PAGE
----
MAGIC Fund dollars will help pay for construction of two city-owned parking ramps in downtown Minot.
The Minot City Council approved investing $3 million in ramps north of US Bank and west of Wells Fargo, which will be built as part of the "Imagine Minot" project. The Minot Area Development Corp. had requested the grant. Total project cost is $9 million.
The city also has committed $5.3 million in Community Development Block Grant-Disaster Recovery money, and the company behind Imagine Minot, Cypress Development, will contribute $700,000. Full build-out of Imagine Minot over about five years would bring 1,200 housing units and an array of restaurants, shops and offices to the downtown.
Each parking ramp will consist of a three-level parking structure. The proposed development plan would increase parking on the two city-owned lots from about 260 spaces to 588 spaces.
The council approved the MAGIC Fund spending 13-1. Council member Scott Knudsvig has had a standing objection to using the MAGIC Fund to pay for infrastructure.
"I don't think it's a proper use of our economic development fund," he said.
The council also voted to recommend the Minot City Council approve a $10,000 matching grant to Parshall 2000 to support the opening of a telepharmacy in a former nursing home building in Parshall. The Good Samaritan Society donated the building to Parshall 2000, a community development group. The telepharmacy, affiliated with a Turtle Lake pharmacy, would be the latest business to locate in the building.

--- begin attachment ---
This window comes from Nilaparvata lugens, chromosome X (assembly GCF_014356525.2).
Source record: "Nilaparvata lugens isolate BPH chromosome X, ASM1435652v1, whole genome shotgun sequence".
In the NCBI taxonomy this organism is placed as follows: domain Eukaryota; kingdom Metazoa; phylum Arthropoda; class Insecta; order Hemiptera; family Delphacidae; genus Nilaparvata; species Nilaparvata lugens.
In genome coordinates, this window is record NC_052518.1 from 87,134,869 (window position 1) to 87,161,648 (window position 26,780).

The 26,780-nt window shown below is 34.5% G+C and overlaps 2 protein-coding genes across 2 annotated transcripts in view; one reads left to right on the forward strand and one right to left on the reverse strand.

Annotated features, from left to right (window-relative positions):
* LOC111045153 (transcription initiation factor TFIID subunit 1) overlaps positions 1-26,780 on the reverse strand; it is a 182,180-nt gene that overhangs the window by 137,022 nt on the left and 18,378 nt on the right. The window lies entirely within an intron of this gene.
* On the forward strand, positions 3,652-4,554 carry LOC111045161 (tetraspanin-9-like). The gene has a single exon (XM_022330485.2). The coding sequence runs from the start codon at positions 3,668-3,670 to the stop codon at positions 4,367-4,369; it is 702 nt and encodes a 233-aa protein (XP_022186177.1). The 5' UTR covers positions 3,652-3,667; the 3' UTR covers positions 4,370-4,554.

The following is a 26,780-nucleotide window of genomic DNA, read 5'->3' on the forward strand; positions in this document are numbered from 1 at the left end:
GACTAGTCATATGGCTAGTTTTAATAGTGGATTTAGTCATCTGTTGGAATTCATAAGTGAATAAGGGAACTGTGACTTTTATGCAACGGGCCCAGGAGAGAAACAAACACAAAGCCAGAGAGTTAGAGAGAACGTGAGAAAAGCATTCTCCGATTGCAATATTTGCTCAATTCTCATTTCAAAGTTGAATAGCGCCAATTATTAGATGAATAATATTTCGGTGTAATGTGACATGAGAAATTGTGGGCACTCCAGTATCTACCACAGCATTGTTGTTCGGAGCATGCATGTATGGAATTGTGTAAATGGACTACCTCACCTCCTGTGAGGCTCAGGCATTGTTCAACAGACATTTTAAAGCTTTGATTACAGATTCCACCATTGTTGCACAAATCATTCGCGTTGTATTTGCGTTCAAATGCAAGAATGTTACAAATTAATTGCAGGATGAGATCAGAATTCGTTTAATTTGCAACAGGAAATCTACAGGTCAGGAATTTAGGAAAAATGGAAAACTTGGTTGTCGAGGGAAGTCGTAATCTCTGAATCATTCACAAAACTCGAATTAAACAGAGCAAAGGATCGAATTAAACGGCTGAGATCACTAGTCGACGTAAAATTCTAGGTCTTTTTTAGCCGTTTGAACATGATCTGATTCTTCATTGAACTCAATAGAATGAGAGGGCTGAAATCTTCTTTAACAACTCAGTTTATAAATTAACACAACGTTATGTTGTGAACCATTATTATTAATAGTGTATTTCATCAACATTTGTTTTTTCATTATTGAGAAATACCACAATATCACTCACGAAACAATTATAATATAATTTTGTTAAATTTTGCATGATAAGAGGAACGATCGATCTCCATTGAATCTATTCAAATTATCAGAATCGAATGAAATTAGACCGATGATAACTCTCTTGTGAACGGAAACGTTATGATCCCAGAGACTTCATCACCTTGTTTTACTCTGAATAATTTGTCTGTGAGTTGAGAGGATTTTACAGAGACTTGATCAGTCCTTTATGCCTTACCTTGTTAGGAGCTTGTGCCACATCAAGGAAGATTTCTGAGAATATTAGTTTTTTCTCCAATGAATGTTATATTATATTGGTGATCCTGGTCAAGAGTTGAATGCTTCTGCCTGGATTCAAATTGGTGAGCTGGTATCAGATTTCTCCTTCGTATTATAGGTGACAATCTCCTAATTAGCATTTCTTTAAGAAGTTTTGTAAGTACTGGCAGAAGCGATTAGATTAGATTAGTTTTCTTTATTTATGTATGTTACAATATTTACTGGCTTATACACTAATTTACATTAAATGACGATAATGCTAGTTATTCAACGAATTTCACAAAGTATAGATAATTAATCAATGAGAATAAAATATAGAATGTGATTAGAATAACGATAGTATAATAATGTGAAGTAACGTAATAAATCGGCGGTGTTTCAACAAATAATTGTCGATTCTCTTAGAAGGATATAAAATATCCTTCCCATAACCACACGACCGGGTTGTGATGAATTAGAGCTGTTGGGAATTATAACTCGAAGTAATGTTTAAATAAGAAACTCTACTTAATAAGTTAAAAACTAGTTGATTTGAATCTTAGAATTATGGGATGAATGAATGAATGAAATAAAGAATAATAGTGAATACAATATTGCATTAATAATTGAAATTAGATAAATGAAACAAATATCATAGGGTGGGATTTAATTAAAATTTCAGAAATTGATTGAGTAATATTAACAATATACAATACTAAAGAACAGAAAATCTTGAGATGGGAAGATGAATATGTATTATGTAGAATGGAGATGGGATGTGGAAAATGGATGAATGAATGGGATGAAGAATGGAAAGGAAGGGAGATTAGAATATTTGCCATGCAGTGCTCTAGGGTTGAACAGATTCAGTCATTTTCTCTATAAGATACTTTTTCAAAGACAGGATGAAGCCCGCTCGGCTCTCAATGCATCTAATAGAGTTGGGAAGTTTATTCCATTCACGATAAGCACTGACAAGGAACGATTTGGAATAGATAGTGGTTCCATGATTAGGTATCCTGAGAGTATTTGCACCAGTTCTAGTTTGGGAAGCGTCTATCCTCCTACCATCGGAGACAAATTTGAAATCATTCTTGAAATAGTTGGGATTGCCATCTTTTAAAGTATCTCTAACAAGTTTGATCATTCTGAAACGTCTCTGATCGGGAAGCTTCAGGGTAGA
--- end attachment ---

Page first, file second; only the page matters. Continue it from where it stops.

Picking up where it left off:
In other business, the council voted 10-4 to pay more than it thought it had agreed upon in the purchase of a house in the voluntary buyout program for flood protection. An error in the purchase agreement presented to homeowners Carl and Barbara Clemetson changed the city's offer from $112,000 to $121,545. Once the error was discovered, the Clemetsons offered to accept $117,500, and that is the amount that the council's Finance and Improvements Committee recommended the city settle for.
It remains uncertain where the $5,500 in extra payment will come from since the city's funding assistance from the state and federal government won't cover it. The city plans to ask the law firm, Swanson & Warcup, to cover the cost, for which it possibly may have errors and omissions insurance.
"I don't see how that's an expense that the city should have to pay," council member Dean Frantsvog said. "That expense should be borne by the law firm, not the City of Minot. I think it was a mistake on their part."
Council member Bob Miller said a review of the course of events showed the city had not erred but was clear in its offer throughout the process. He was joined in voting against the payment compromise by council members Dave Lehner, Jim Hatlelid and Kevin Connole. Supporting the contract were Frantsvog, Knusdvig, Mark Jantzer, Blake Krabseth, Milt Miller, Amy Moen, Lisa Olson, Tom Seymour, George Withus and Larry Frey.
The council also received a report from the Souris Valley Long Term Recovery Committee that showed its activities have generated more than $10 million to assist the community with flood recovery. Faith-based groups have contributed more than $2 million. Volunteers with Hope Village have worked on 478 homes, contributing labor worth $1.4 million.
The committee still has grant money available to aid low- to moderate-income households and continues to work with people with unmet needs, mental health concerns and home rebuilding.